"There will be an increasing regard and concern for the environment and the footprint of any increases in capacity across the network. The rail industry should be able to respond by ensuring that we clean up the delivery of rail journeys, but also play an important part in keeping Britain moving."
There are big changes in the horizon for British rail, what with franchising, schedules, and rolling stocks all under intense scrutiny over recent years. The industry is hot on the path of modernisation and eco-sustainability, at the same time huge logistical reforms threaten to occur throughout England.
Amidst all that, we sat down with Sir Patrick McLoughlin, former Secretary of State for Transport under David Cameron and Theresa May and 2019's Lead Fellow for the Railway Industry Association's Fellowship Programme. Sir Patrick visited a Bombardier and Network Rail control center in Derby yesterday (Monday, 11/06/2019), and we discussed his visit as well as the importance of rail and what he sees as the most important developments in the industry over the next few years.
You have just been on a visit to Bombardier and the Network Rail Train Control Centre in Derby. Can you tell me a little bit about your visit?
I have indeed. I went as part of the Railway Industry Association’s (RIA) Rail Fellowship Programme, an initiative which gets MPs and Parliamentarians onto rail sites to showcase the work of Britain’s rail industry.
I had a great time experiencing the rail industry in action, and particularly enjoyed seeing Bombardier’s new Crossrail and London Overground trains up close, and even getting in the driving seat myself on the test track. I also enjoyed visiting Network Rail’s East Midlands Control Centre and going on a tour of the control room, where people were hard at work being the ears and eyes of the railway, and leading on contingency planning and issue resolution. Overall, it was a fascinating and useful day – and I’d recommend it to any other Parliamentarians looking to find out more about the rail industry.
What does the RIA Rail Fellowship Programme hope to achieve?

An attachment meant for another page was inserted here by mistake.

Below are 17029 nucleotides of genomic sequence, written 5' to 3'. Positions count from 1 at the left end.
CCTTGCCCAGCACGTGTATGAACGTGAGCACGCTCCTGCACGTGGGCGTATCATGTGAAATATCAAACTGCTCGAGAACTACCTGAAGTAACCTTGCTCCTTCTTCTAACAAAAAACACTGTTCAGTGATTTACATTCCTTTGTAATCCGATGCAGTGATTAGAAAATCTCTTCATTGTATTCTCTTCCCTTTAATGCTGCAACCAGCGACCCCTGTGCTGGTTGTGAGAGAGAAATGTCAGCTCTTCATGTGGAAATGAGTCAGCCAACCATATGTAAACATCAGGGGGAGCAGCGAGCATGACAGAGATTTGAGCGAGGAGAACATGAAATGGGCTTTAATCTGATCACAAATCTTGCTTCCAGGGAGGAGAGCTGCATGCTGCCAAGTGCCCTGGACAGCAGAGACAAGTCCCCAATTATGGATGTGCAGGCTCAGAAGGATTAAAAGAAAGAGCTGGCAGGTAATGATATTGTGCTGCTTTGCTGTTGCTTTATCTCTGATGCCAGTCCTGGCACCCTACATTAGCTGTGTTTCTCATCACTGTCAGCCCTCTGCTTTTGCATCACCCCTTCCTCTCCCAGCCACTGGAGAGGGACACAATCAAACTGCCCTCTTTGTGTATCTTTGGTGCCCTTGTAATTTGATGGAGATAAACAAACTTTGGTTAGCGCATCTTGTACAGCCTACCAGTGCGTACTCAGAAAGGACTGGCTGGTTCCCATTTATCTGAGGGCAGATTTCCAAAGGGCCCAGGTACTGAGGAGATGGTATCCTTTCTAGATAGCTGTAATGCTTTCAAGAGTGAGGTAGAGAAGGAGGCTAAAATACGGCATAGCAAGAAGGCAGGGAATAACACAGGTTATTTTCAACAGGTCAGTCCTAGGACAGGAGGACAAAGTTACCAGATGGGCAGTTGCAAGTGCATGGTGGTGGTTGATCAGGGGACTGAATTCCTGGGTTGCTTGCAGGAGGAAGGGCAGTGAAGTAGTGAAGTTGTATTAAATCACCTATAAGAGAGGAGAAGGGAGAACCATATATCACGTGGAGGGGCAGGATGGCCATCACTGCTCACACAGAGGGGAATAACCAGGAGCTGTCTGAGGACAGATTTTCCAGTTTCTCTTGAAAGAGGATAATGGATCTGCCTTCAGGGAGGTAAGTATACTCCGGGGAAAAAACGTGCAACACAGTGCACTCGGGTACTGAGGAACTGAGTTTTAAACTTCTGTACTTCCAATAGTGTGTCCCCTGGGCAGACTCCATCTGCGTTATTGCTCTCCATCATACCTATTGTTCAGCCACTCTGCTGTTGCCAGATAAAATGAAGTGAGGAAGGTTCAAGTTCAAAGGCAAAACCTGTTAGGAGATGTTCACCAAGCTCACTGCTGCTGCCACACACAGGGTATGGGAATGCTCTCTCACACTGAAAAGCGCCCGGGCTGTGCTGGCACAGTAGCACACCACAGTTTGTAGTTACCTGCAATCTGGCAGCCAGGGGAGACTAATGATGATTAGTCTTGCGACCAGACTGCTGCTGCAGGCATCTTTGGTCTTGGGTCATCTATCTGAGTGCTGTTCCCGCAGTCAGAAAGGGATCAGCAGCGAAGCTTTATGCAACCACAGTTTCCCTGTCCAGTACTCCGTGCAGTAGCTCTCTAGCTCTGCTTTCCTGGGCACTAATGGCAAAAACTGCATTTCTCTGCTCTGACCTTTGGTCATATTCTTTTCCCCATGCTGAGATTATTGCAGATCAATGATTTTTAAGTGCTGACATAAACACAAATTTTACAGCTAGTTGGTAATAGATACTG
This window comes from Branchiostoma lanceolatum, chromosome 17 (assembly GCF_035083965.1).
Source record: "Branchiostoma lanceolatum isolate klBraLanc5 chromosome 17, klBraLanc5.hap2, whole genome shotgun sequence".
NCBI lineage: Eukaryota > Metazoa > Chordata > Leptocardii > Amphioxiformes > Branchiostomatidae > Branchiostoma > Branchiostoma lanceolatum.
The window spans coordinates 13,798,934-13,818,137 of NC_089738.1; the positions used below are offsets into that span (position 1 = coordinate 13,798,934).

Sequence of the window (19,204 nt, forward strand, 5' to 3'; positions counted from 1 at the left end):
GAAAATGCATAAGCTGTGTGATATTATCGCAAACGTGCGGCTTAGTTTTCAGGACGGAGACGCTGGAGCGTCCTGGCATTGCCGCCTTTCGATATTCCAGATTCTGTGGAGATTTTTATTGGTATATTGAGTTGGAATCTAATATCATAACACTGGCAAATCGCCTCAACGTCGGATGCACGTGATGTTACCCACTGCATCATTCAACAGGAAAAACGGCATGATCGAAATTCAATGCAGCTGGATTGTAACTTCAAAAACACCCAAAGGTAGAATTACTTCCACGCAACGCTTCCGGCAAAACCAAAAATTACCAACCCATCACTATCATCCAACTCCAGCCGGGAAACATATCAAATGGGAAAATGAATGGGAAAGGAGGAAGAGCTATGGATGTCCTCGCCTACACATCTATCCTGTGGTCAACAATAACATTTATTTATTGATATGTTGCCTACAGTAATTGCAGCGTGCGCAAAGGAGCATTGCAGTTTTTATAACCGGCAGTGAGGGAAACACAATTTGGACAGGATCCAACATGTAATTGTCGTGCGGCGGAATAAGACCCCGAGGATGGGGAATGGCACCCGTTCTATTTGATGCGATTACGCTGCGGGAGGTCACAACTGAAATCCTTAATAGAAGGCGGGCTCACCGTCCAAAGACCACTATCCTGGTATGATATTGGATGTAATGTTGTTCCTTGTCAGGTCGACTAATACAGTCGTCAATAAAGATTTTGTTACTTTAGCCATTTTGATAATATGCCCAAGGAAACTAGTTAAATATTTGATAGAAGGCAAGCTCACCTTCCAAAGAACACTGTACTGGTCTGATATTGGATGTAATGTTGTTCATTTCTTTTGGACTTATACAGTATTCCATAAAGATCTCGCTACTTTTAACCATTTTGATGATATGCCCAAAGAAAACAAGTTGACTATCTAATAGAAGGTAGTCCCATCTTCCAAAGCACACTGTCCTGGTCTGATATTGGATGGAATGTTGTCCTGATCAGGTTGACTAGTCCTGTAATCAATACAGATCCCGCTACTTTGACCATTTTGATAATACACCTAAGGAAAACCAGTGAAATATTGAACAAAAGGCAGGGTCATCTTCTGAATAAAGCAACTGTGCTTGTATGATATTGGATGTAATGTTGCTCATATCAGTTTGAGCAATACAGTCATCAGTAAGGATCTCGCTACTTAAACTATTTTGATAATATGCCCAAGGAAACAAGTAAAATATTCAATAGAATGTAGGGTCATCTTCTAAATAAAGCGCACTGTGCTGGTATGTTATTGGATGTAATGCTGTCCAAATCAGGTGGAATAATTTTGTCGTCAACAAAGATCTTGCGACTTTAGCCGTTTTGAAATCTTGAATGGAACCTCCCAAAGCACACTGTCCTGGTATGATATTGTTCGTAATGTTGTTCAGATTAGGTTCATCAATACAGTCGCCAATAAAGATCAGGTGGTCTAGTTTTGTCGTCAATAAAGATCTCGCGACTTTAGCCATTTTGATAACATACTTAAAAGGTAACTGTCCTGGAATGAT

The RIA Rail Fellowship Programme is all about recognising the hard work that goes into making our rail industry a success. Rail is part of everyday life for so many people up and down the country, from morning commutes in rush hour to visiting family and friends. However, the public don’t often see the amount of work that goes into keeping our rail network running – and the great things that the rail supply chain provides in innovation, skills generation, and for international trade and exports.
Across the UK, rail generates £36 billion and £11 billion in tax revenue for the economy as well as employing some 600,000 people. It is important we remember the value of rail to UK companies and the hard work of those who work in rail, like the men and women I met in Derby.
What do you view as your role, being the Lead Fellow for the RIA Rail Fellowship, Class of 2019?
It is an honour to be this years’ Lead Fellow, and I am proud of the opportunity to be a figurehead for a sector I love. I am taking over the reigns from Lilian Greenwood, the 2018 Lead Fellow and Chair of the Transport Committee, who has also been a champion of the rail industry for many years (and is also, of course, a proud Midlands MP like me).
My role is to be the spokesperson for the whole RIA RailFellowship Class of 2019, regardless of party affiliation, and to celebrate industry on behalf of Parliament. I’d like to thank RIA for making me this year’s Lead Fellow and for running the programme for 2019. I hope it continues for many years.
What kind of developments do you foresee within the rail industry over the next decade?
There will be an increasing regard and concern for the environment and the footprint of any increases in capacity across the network. The rail industry should be able to respond by ensuring that we clean up the delivery of rail journeys, but also play an important part in keeping Britain moving.
What would you say are the biggest challenges facing the rail industry?
Adopting and supporting new technology, including making it easier for people to access tickets -- where there has been some progress. It's also important to deliver projects within budget, ensuring the increased capacity which will become available through HS2 -- the first new railway line being built from London to Birmingham, and then on to Leeds and Manchester -- which will radically change rail travel in the UK.
And your biggest professional challenge – what’s that been?
Arriving at the Department for Transport in September 2012 to be told that franchising was in a good place, to within a month having to pull the plug on one of the biggest franchises that had been awarded as a result of mistakes that had been made by the Department. There was also the job of having to make the case for HS2, which was always more about capacity than speed.
Finally, we like to ask people where in the world their favourite rail journey is – where is yours and why?
There are too many to mention. I cannot list all the numerous great stretches of track within this country, but to name but a few: when the train pulls into Durham and the Cathedral looms large, is just a magnificent site; the Settle to Carlisle line; within my own constituency, the beautiful Derwent Valley Line from Matlock to Derby, which welcomes thousands of tourists every year; and finally the line from Sheffield to Manchester offers some spectacular scenery.
To find out more about the latest industry developments that are affecting projects like Crossrail and HS2, meet us at SmartMetro Madrid, on November 25-27th.